Sensei invited him to address our class. He talked about some of the new things he's learned about naihanshi shodan lately, and he demonstrated. From the talk and the demonstration, I gather that Dave has discovered and got the hang of spiral jing (energy). It reminded me of what I saw in Jay Van Schelt's taiji last summer. Jay is a black belt in karate, too. Watching his taiji, I noticed he had an interesting little "twist" in his moves that generated a lot of power just like Dave demonstrated for us. (I've put the Tai Chi Classics out on the table so I will remember to look it up later.)
I spoke with Dave for a minute. Sensei had given him a copy of an interview someone did with Sensei Odo a few years ago. Dave let me read it. Turns out I had read it before, just after starting lessons. I had forgotten that Odo didn't believe in ki. He dismissed it as a Chinese concept. He said he didn't believe anyone could be thrown across a room with a mere touch. I don't blame him for that. I don't believe it either.
But I do believe in ki. Qi. It's real and it has power.
I've never seen a Master throw someone with qi. I've often wondered if that feat is akin to a placebo effect. The opponent thinks he's going to go flying, and so he does. For sure, there are a lot of gullible, credulous people out there. For myself, I'd have to actually feel the qi throwing me to believe in that kind of power.
I was watching the movie "The Tango Lesson." Very interesting. I've mentioned before about how closely tango resembles taiji. This film just confirms it.
Today I woke up practicing pinan shodan. There's a sequence of moves where you're kicking and blocking. Your feet are in a forward bow stance, you do a back punch (punch from the side of the trailing foot), and do a middle block with that same hand twisting your shoulders so they are perpendicular to the stance. Okay. You're in forward stance, blocking with the leading hand; trailing hand goes to the obi. Now you kick to the outside of the blocking hand, land in forward stance, punch, twist and block. Kick again, land, punch, twist and block...
That block is heckuva position to achieve. Sensei comes around with a bo and checks to make sure the shoulders and blocking arm are aligned correctly, perpendicular to the line of travel. Most people in the class have a lot of difficulty with it and it can be painful. I find I don't have much trouble achieving the position if I just take time to relax, keep my back straight, tilt my pelvis forward, center myself, and drop the qi to the tantien. Easy. (Right!)
Two sets and I don't know why I practice taiji anymore.
No taiji practice.
Karate last night... my energy level was very low. I got dizzy during kicking drills. Dehydration maybe and a general tenseness I haven't been able to shake. Weird dreams this morning, too...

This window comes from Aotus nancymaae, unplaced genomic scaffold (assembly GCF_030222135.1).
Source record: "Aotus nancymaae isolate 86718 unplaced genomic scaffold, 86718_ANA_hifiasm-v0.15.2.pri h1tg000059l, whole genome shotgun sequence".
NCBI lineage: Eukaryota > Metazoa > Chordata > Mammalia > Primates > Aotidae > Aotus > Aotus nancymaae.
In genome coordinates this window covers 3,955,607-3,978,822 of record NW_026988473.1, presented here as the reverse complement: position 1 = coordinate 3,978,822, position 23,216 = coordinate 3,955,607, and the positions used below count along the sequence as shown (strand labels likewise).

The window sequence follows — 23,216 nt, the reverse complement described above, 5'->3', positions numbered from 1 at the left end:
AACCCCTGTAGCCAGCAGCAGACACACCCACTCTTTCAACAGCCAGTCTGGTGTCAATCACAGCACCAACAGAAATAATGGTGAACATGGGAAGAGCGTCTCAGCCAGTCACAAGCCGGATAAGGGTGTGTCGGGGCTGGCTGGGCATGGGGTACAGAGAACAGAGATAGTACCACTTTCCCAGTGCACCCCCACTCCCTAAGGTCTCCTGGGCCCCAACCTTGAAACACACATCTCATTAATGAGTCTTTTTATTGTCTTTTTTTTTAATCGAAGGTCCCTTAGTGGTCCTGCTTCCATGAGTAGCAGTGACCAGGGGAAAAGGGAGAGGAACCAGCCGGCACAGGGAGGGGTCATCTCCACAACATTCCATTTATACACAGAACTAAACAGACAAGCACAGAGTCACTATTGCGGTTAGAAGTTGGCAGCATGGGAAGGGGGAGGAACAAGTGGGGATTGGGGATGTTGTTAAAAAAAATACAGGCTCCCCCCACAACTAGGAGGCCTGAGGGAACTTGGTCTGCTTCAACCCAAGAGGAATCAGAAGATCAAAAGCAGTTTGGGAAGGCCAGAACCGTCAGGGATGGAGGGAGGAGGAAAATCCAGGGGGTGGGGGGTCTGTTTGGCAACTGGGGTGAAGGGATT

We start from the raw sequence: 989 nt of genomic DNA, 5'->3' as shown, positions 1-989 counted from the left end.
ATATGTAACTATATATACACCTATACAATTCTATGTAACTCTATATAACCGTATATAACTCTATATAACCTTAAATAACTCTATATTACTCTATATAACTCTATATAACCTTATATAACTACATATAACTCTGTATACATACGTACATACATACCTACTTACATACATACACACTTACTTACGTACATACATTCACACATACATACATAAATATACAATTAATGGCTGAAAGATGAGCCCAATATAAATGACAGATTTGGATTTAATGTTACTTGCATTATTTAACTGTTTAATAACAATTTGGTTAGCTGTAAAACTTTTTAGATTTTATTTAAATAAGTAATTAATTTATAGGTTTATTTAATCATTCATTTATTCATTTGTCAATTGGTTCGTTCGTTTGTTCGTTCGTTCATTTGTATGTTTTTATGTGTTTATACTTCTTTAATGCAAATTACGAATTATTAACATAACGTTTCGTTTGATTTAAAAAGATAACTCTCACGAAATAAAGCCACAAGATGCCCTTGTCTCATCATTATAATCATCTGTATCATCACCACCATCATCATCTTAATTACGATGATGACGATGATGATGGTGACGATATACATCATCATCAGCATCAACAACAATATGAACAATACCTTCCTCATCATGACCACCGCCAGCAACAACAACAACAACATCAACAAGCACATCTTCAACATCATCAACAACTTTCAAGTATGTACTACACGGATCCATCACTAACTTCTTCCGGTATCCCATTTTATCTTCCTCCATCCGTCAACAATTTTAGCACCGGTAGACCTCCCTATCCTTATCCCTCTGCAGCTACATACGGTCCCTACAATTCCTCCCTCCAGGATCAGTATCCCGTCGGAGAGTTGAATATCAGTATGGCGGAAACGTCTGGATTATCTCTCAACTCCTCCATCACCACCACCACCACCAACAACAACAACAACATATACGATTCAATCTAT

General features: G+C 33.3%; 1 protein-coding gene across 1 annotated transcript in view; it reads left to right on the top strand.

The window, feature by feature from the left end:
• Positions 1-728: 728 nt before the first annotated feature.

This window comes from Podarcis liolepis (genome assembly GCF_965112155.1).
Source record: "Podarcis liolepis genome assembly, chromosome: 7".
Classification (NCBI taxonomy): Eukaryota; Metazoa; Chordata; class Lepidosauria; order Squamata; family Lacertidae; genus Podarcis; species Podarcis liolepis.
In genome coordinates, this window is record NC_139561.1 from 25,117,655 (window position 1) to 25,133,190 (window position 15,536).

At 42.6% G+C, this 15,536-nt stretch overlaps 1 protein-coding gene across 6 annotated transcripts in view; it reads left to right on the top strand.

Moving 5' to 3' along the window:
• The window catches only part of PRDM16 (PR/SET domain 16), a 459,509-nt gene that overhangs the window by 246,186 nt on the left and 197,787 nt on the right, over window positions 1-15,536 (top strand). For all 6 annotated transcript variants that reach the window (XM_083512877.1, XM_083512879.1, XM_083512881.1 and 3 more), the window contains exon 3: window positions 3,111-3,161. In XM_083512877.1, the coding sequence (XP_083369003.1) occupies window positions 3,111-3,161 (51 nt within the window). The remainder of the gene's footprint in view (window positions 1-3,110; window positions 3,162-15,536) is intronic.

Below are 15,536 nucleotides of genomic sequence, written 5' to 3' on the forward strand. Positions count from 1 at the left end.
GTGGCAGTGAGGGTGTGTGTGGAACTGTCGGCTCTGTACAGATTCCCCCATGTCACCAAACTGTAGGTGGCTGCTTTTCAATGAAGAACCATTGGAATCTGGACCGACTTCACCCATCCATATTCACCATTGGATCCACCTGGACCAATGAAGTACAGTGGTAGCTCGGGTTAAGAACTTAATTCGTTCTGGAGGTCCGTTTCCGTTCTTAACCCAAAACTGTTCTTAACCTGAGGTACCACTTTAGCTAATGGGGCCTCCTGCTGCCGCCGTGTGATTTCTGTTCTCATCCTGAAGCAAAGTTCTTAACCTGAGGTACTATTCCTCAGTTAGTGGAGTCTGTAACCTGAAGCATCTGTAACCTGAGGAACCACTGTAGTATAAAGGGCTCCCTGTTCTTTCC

Three sets. Good sets... but the coordination wasn't spot on.
Last night, I practiced opening form and grasping with weights on my wrists and ankles. 2-pound weights on wrists; 3-pound weights on ankles. It sure changes your balance!
One set. I felt a bit stiff and was hampered because I was wearing jeans, but a good set.
Eric mashed my thumb during wansu bunkai last night. Jammed it right into the base joint. I put ice on it later, so it's not too swollen, but it's stiff and I know it happened.
One set today... I'm noticing lots of details to work on. Lots.
As I was leaving for work, David went by in his old red truck. I was behind him all the way until I turned off onto 146 for Providence while he continued on towards Woonsocket. He didn't seem to notice me. I didn't wave.
Gorgeous day. Sun, cool breeze, mid fifty's. Perfect for practice.
Six sets today, 3 each side, with 3-pound weights on ankles, 1-pound weights on wrists.
The ankle weights made me feel rooted, and I found I wasn't so quick to let my heels come up. I was much more aware of staying low, too... creeping was very difficult: no easy sliding out!
The wrist weights didn't seem to make much difference... but maybe that was what made me so much more aware of the turning of my waist. Centrifugal force. I noticed today that I've been going short on any turns toward the house. The feeling of the wall being so close makes me not turn as far towards that side as I should: I turn back to look to the outside too soon. Therr's a lesson here.
My left foot still doesn't stay flat not all nine points of contact are present and the balance isn't always right... but most of the time I can improve its with concentration.
Three sets of TCA with a weight balanced on my head, just to remind me to keep my head up and my chin tucked in. Good sets.
The weather is improving... I should be able to get my TCA class going again soon.
Mild today, overcast.
Two sets or three? I lost track. today I put 2-pound weights on my wrists and 3-pound weights on my ankles, and I was really noticing things I need to work on. In the last two sets I noticed how different the left and right side roll-backs in peacock are, so I repeated the sequence during each set.
The weights do make staying low easier.
The weights also gave me a different feeling for repulsing. Without the weights, I felt I was raising my arm from the elbow to go into the push. But with the weights, it became more of a dropping of the elbow. I suspect that dropping the elbow may be correct but how can I know? I truly wish I had someone to ask. Rats.